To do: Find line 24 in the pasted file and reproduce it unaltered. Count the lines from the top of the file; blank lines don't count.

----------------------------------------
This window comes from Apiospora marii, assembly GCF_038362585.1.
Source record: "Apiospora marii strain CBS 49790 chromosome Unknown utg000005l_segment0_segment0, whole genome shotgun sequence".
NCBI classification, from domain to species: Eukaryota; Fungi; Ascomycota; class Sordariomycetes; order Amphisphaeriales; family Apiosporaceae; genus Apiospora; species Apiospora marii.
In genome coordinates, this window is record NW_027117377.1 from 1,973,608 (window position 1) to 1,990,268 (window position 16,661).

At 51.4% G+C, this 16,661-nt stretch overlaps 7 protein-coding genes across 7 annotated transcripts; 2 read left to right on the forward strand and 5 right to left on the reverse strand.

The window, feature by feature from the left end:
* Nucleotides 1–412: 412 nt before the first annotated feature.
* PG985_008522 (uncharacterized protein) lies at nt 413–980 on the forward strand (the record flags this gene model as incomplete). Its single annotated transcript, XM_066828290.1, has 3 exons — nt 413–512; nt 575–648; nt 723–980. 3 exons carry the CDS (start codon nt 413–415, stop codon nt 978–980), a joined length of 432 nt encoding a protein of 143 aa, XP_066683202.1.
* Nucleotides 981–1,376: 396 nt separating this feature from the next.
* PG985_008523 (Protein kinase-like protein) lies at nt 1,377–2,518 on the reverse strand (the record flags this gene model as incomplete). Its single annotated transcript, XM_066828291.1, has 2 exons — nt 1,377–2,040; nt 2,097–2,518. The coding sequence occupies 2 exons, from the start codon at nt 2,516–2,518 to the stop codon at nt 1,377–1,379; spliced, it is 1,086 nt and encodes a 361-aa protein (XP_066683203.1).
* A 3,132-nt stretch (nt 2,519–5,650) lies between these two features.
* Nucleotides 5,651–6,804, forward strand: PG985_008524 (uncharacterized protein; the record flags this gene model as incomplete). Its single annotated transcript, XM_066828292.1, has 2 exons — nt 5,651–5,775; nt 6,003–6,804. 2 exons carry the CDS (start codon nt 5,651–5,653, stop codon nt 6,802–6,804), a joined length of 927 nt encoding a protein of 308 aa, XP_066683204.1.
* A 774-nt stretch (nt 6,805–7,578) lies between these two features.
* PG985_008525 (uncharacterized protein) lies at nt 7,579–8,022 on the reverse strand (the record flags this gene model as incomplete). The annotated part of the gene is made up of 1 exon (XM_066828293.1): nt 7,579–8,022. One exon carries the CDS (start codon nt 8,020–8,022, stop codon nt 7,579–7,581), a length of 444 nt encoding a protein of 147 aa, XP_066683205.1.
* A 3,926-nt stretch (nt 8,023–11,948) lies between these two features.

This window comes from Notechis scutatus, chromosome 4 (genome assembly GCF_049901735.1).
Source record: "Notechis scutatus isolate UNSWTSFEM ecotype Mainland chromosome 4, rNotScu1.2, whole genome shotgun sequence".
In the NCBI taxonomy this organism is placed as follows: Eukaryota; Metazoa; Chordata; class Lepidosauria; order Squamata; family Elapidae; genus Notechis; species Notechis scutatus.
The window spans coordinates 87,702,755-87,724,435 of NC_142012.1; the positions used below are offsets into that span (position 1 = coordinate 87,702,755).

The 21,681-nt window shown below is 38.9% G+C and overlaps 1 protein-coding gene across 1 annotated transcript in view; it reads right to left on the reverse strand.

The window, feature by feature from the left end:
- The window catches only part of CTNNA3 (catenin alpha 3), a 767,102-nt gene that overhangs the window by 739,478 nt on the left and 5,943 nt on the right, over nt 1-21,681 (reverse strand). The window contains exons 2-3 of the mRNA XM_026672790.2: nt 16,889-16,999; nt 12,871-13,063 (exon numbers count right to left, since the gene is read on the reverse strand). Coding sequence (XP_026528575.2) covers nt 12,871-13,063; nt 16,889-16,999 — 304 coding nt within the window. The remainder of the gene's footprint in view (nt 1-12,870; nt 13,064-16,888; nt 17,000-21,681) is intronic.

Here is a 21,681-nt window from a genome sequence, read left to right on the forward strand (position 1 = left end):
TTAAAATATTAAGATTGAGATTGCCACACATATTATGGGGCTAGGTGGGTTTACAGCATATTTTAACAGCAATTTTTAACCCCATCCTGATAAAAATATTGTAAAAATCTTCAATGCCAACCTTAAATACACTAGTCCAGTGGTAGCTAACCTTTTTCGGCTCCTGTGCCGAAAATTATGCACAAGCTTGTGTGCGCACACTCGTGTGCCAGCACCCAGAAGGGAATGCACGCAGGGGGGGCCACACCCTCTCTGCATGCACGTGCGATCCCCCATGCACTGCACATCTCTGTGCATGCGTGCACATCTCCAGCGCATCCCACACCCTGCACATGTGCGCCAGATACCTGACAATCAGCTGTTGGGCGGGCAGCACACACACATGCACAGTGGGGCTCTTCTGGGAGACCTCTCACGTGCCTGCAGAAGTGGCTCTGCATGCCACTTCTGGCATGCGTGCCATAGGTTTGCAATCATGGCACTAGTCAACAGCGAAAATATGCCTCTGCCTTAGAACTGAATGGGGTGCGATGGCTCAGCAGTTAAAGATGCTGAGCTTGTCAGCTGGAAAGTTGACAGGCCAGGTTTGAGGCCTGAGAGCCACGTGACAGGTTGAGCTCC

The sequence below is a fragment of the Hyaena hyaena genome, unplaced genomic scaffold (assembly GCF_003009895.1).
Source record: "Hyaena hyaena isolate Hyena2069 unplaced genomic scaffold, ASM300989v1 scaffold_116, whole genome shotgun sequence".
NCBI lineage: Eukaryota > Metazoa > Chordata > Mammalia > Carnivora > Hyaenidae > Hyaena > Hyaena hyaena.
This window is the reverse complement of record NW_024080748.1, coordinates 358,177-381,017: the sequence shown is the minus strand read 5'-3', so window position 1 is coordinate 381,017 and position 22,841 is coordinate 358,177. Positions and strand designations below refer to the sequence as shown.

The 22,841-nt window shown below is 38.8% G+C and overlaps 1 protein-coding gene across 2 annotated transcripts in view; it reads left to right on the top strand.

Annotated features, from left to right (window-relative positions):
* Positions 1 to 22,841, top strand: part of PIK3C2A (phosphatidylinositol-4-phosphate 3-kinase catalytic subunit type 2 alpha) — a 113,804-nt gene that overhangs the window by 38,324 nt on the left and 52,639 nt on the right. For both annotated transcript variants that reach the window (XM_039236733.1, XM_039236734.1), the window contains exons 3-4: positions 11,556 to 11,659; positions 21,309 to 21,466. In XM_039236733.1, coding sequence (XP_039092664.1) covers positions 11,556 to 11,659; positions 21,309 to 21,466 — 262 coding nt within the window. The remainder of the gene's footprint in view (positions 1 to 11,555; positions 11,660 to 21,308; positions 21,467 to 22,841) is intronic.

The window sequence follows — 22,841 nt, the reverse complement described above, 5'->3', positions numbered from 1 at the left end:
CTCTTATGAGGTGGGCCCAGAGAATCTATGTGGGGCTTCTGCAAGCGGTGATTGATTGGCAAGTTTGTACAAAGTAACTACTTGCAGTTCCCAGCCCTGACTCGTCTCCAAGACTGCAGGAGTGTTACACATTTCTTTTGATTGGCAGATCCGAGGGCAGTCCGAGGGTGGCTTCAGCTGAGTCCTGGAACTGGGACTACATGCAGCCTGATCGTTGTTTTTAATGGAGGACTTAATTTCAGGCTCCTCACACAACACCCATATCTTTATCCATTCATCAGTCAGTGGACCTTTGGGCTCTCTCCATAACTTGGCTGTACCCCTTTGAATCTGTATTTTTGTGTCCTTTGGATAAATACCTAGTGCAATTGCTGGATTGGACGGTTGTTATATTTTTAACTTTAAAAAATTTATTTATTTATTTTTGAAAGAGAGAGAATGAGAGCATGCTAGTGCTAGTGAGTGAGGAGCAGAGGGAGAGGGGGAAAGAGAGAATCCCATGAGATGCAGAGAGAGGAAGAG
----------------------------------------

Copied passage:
TTAAAATATTAAGATTGAGATTGCCACACATATTATGGGGCTAGGTGGGTTTACAGCATATTTTAACAGCAATTTTTAACCCCATCCTGATAAAAATATTGTAAAAATCTTCAATGCCAACCTTAAATACACTAGTCCAGTGGTAGCTAACCTTTTTCGGCTCCTGTGCCGAAAATTATGCACAAGCTTGTGTGCGCACACTCGTGTGCCAGCACCCAGAAGGGAATGCACGCAGGGGGGGCCACACCCTCTCTGCATGCACGTGCGATCCCCCATGCACTGCACATCTCTGTGCATGCGTGCACATCTCCAGCGCATCCCACACCCTGCACATGTGCGCCAGATACCTGACAATCAGCTGTTGGGCGGGCAGCACACACACATGCACAGTGGGGCTCTTCTGGGAGACCTCTCACGTGCCTGCAGAAGTGGCTCTGCATGCCACTTCTGGCATGCGTGCCATAGGTTTGCAATCATGGCACTAGTCAACAGCGAAAATATGCCTCTGCCTTAGAACTGAATGGGGTGCGATGGCTCAGCAGTTAAAGATGCTGAGCTTGTCAGCTGGAAAGTTGACAGGCCAGGTTTGAGGCCTGAGAGCCACGTGACAGGTTGAGCTCC